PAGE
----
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‘It’s Time for Most of Them to Go’: Mitch McConnell’s Latest Freezing Episode Sparks Questions About Politicians Aging In Office. That Means You Too, President Joe Biden

Following yet another bizarre freezing episode that the public witnessed Senate Minority Leader Mitch McConnell experience this week and the rising number of reports surrounding health scares for other elderly elected officials, people are starting to demand term limits and even age limits for those in public office.

During a press conference in Kentucky on Wednesday, a reporter asked the 81-year-old about his reelection plans. Instead of responding, he just stood stock-still on camera. Even after his aides interceded to check on McConnell and ask if he heard the question, he remained frozen. This is McConnell’s second freezing episode in just over a month.

U.S. Sen. Diane Feinstein (left), Senate Minority Leader Mitch McConnell (center), and President Joe Biden (right). (Photos: Twitter)

In July, he froze during a news conference at the Capitol as he was discussing an annual defense policy bill. After he suddenly stopped speaking mid-sentence, his colleagues approached him at the podium to ask if he was OK. When he didn’t respond, he was escorted away before returning a short time later to resume the conference.

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It’s been widely reported that McConnell suffered a couple of falls this year. A fall in March left him with a concussion and a fractured rib, but after a six-week leave, he returned to work in April. Even after this second freezing incident, his doctor “medically cleared” him to continue his work schedule.

However, the short time between both episodes is leaving many in doubt about McConnell’s abilities to continue his in-office duties.

This goes for other politicians like Sen. Dianne Feinstein and even President Joe Biden, whose ages and health matters have also made headlines and renewed questions about whether they’re up to fulfilling their responsibilities.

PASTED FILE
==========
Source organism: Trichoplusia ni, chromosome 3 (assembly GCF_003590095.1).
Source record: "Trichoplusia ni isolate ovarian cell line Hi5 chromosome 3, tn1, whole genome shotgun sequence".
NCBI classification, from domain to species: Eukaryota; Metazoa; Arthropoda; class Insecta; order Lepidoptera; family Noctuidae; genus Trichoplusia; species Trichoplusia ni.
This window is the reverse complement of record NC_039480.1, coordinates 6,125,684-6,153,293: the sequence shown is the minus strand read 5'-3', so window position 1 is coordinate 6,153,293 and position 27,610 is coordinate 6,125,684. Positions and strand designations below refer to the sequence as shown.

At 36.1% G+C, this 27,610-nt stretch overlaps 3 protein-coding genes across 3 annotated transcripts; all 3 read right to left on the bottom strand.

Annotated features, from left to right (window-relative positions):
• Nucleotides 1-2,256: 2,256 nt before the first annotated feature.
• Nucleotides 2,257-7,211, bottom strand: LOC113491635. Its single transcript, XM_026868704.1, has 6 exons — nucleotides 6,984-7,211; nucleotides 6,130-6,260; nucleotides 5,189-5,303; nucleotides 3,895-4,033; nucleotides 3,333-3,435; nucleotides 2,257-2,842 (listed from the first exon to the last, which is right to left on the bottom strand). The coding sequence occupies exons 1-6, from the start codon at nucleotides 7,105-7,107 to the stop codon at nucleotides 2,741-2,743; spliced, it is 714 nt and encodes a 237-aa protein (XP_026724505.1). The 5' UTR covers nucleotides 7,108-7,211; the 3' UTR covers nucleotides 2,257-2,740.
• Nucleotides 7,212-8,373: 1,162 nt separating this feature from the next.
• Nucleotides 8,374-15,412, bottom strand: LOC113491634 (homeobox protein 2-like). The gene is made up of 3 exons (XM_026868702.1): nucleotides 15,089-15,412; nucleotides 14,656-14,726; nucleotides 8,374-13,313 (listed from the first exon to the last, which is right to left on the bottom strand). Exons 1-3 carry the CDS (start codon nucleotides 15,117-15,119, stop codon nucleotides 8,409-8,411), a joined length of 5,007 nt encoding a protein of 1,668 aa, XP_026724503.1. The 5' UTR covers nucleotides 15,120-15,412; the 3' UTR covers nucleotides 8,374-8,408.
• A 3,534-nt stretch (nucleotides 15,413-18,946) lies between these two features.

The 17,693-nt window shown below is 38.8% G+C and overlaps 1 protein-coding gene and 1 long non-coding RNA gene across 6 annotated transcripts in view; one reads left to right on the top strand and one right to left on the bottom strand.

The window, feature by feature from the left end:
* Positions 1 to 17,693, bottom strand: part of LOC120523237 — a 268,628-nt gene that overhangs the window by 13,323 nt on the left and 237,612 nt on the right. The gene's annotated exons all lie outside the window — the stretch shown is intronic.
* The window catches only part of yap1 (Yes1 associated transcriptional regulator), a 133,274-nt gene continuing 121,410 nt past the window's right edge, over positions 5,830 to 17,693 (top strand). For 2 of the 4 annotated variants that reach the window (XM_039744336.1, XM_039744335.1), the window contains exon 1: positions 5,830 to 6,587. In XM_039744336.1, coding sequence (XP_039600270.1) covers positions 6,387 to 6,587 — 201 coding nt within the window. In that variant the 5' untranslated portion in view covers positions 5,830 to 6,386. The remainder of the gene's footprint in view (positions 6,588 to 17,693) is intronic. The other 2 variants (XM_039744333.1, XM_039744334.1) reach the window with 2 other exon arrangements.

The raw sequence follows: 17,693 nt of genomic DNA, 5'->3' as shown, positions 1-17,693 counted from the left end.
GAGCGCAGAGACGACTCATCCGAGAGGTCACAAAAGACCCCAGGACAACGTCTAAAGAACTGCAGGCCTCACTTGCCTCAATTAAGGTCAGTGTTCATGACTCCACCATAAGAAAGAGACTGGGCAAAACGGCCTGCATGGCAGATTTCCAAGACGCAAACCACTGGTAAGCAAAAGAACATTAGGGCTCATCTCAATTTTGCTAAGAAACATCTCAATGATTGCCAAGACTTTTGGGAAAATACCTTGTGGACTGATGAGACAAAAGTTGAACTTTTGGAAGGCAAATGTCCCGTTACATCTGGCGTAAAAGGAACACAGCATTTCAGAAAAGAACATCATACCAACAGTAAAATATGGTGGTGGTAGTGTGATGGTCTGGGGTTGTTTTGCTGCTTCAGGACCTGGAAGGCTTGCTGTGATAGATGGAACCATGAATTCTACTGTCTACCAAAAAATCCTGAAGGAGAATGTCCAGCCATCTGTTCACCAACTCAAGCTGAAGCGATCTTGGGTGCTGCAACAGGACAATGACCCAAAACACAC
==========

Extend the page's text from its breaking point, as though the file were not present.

“It’s time for most of them to go,” wrote one social media user.

Biden is the oldest president in history, turning 81 this November. Sen. Feinstein just turned 90 over the summer. Even Donald Trump, the leading and embattled GOP presidential contender, is 77.

Biden’s health has become a source of worry for many voters in his time as president. His frequent gaffes and stutters during various remarks and press conferences often garner feelings of unease. Doctors from his annual examination this year said he’s in “good health” despite minor health issues with osteoarthritis and acid reflux. His neurological exam also came out clean.

A recent NBC News poll revealed that 68 percent are concerned that the president does not possess the “necessary” mental and physical health to serve. Approximately 55 percent report they have “major” concerns. If Biden is re-elected in 2024, he’d be 86 by the time his second term ended.

Feinstein has also drawn much attention this year due to her lengthy recovery from the shingles virus. Her absence from office caused her to miss 91 votes and stalled the nominations of several judicial nominees. She’s served as a U.S. Senator for California for more than 30 years after being first elected in 1992.

McConnell was first elected to the Senate in 1984, so he’s been in office for nearly 40 years now.

According to the Pew Research Center, in 2022, the median age in the U.S. House of Representatives was 57.9 and 65.3 in the Senate. This current 118th Congress is actually one of the oldest in history.

You won’t find many elected positions that come with term limits outside the executive branch and a few federal agencies. Judicial appointments and congressional seats at the federal level don’t have term limits.

As NPR reports, one of the chief reasons for the lack of turnover in federal politics stems from polarization and the power behind being an incumbent politician. That’s according to one historian the outlet spoke with.

“These long-serving members are pretty safe,” he said. “In terms of primary elections, it’s very hard to defeat an incumbent,” Alan Lichtman, a historian and professor at American University in Washington, D.C., told NPR.

Current officeholders are re-elected time and time again, in part because parties seldom challenge their own members in primaries. In fact, 98 percent of incumbent lawmakers were re-elected in 2022. And as competitive seats dwindle, so does the ability to unseat a sitting lawmaker.

Other advantages of being an incumbent politician include access to big donor bases, established relationships in Washington, and experience.


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